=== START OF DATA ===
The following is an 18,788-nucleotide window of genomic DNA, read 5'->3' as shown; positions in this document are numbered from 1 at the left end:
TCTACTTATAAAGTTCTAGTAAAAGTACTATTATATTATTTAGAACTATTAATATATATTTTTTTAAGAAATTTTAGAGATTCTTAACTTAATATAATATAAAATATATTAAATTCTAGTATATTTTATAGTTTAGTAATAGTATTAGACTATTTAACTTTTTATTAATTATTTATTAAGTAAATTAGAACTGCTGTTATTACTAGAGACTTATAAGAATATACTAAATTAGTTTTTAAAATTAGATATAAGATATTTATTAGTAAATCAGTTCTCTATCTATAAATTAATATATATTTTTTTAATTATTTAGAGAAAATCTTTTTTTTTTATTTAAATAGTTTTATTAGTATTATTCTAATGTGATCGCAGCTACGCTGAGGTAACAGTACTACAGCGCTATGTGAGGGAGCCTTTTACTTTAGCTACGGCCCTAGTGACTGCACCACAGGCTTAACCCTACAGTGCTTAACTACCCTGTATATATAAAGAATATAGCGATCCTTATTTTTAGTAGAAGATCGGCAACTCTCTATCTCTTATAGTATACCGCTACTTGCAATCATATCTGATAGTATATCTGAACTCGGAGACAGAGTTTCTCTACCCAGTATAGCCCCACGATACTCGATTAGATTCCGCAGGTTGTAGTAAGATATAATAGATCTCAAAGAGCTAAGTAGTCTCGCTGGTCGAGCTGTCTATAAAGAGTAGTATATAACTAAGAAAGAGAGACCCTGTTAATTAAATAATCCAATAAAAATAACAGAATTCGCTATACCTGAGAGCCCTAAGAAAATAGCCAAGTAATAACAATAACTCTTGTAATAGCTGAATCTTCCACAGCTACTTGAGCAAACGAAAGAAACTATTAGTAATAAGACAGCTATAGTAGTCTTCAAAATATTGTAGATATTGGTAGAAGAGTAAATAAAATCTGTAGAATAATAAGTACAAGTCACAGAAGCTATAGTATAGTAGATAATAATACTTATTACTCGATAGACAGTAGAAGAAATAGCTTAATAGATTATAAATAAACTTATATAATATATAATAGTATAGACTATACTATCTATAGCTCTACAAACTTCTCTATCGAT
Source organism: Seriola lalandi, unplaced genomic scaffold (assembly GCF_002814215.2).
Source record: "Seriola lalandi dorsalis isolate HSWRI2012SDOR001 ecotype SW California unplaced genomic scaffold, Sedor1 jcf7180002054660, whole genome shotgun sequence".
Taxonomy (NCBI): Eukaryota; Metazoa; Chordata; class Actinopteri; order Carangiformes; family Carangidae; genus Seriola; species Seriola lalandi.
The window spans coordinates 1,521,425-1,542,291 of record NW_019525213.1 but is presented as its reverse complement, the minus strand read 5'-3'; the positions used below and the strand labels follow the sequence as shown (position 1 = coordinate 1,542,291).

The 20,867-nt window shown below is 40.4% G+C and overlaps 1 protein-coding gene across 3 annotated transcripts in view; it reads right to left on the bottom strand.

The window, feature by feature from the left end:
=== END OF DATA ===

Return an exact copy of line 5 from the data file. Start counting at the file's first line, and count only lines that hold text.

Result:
Taxonomy (NCBI): Eukaryota; Metazoa; Chordata; class Actinopteri; order Carangiformes; family Carangidae; genus Seriola; species Seriola lalandi.